To lament the ways in which the RCA and church universal has failed to consistently recognize the equal worth of all persons and has resorted to fear or frustration when speaking about human lives in our midst, rather than speaking to all with love and compassion. Specifically, we acknowledge and lament the harms experienced by LGBTQ persons, whom we embrace as children of God who are welcome in the RCA. 

Other business

  • The Council for Pacific and Asian American Ministries led morning worship with the theme of “Life Transforming Walk With Jesus.” Scripture passages were read in Taiwanese, Indonesian, Mandarin, Hindi, Japanese, and Korean.
  • Synod passed two recommendations from synod president Phil Assink’s report: 1) to ask the Commission on Christian Action to explore partnership with the Alliance for Hope International in equipping churches to prevent violence, and 2) to encourage all churches, including those departing the RCA, to continue support for RCA Global Mission. 
  • Synod declared Rev. Dr. Jim Brownson a General Synod professor emeritus, giving Brownson a standing ovation for his long tenure of service. Several delegates shared personal testimonies to Brownsons impact on them as a professor and pastoral presence.
  • The Commission on Theology brought before the synod a paper delving into how affinity classes and synods align with Reformed theology. The paper, titled “Blest Be the Tie that Binds,” was commended as “a resource for congregations, classes, regional synods, and the Restructuring Team for discussion on what it means to be part of the RCA” and is available on the RCA’s website. The Restructuring Team is charged with considering affinity synods as an option for the denomination’s future; the paper was requested by General Synod 2021.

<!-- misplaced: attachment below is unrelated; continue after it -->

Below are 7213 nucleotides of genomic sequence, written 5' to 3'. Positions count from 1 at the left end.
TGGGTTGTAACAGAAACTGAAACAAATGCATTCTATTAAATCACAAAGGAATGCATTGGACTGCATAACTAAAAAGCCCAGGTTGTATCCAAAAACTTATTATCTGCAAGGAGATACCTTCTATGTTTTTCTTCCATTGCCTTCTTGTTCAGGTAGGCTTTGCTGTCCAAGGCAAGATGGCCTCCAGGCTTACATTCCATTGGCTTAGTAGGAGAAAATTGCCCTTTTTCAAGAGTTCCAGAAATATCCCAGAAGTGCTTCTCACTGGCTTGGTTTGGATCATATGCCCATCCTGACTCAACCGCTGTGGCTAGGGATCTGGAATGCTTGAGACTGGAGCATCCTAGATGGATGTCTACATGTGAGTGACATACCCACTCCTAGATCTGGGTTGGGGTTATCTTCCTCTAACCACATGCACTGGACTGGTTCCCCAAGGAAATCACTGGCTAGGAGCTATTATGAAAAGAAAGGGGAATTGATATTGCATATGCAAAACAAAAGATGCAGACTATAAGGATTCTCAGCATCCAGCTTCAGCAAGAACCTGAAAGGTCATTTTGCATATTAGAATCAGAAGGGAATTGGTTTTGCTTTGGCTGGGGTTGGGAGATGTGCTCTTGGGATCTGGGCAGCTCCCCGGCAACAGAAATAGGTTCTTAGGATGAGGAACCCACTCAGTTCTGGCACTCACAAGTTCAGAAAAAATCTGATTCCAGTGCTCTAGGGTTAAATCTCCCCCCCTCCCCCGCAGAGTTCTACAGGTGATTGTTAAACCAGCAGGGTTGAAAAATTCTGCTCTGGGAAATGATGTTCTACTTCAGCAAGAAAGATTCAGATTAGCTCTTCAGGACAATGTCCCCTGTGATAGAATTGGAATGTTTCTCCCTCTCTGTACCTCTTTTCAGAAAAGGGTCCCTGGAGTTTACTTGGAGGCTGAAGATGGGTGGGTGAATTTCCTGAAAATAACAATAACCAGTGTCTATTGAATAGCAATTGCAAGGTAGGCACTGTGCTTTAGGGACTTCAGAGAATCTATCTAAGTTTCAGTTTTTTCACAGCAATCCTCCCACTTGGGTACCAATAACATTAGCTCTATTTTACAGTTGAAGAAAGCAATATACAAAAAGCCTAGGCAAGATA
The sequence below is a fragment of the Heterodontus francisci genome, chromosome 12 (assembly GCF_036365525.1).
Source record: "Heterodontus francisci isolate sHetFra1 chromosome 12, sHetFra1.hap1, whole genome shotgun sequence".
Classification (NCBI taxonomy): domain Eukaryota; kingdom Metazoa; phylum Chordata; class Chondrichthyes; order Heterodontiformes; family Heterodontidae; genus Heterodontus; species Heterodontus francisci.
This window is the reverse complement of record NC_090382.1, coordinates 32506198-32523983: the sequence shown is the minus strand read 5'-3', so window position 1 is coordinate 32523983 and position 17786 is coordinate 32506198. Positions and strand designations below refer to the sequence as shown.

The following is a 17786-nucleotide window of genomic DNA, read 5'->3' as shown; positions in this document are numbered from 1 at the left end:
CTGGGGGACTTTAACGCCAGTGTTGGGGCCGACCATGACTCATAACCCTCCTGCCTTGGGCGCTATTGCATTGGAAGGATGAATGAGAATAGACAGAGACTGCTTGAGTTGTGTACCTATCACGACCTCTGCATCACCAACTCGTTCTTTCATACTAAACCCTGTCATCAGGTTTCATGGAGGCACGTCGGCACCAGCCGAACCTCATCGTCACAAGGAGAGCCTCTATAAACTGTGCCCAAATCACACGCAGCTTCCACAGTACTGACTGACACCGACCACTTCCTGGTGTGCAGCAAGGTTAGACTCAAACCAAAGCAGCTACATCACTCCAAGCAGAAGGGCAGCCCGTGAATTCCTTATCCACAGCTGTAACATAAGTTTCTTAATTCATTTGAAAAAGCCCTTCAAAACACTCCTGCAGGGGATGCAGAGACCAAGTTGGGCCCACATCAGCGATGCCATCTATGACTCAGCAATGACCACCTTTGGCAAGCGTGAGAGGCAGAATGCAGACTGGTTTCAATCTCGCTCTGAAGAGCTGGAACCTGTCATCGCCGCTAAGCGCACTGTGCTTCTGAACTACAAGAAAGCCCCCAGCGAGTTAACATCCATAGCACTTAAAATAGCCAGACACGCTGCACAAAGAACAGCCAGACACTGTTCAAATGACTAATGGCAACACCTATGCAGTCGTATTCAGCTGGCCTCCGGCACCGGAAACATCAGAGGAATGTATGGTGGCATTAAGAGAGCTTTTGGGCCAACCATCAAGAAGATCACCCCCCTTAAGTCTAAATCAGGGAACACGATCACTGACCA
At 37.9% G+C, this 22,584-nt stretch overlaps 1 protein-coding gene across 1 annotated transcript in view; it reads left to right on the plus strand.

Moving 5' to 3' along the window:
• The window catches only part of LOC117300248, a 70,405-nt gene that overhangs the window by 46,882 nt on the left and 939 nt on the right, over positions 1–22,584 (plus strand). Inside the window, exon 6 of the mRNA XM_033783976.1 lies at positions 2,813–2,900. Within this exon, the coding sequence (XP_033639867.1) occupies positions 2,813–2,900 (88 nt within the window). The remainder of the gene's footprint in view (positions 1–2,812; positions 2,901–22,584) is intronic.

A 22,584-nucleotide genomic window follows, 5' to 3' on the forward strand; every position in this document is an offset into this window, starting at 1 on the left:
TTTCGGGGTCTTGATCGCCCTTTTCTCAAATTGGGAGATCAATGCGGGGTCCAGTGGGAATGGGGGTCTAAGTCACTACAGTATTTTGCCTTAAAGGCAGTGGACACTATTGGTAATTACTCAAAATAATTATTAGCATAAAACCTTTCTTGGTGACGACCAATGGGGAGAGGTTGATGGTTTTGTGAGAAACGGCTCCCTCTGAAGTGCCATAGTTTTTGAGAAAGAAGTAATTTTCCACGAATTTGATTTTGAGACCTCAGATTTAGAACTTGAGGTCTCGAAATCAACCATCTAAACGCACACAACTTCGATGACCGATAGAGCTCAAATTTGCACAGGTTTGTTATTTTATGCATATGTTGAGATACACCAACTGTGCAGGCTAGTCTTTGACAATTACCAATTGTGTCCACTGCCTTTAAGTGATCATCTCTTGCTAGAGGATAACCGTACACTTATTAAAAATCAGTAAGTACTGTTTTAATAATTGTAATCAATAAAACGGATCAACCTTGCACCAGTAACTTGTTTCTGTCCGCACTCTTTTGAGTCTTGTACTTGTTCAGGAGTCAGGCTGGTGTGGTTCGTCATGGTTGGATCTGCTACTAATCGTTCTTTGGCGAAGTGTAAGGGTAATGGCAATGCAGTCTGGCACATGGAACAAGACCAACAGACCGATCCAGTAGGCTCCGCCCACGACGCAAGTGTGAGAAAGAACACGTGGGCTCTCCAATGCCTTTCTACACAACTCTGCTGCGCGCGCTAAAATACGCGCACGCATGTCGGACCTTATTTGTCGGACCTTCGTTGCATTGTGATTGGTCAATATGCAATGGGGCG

• Synod approved a recommendation from the Commission for Women to ensure resources and training materials line up with RCA values. The recommendation specifies that resources and training materials recommended for use by RCA leaders and congregations, as well as those hosted on the RCA website, are anti-racist, anti-sexist, anti-ableist, egalitarian, and inclusive.
  • Synod approved recommendations from the Commission on Christian Action aimed at responding to food insecurity, helping churches improve their accessibility to people who have disabilities, and commending tools and actions for churches to respond to the opioid crisis. Synod also acknowledged that the land it gathers on this year is part of the traditional land of the Osakiwug and Meskwaki peoples.
  • Synod heard reports from the Commission on Church Order, the Commission on Judicial Business, the Commission on Nominations, New Brunswick Theological Seminary, and the Ministerial Formation Certification Agency. 

For full coverage of General Synod 2022, visit

Saturday in photos

Fransisca Rumokoy preaching during morning worship led by CPAAM
The CPAAM worship team who led morning worship
Micah McCreary sharing the NBTS report to synod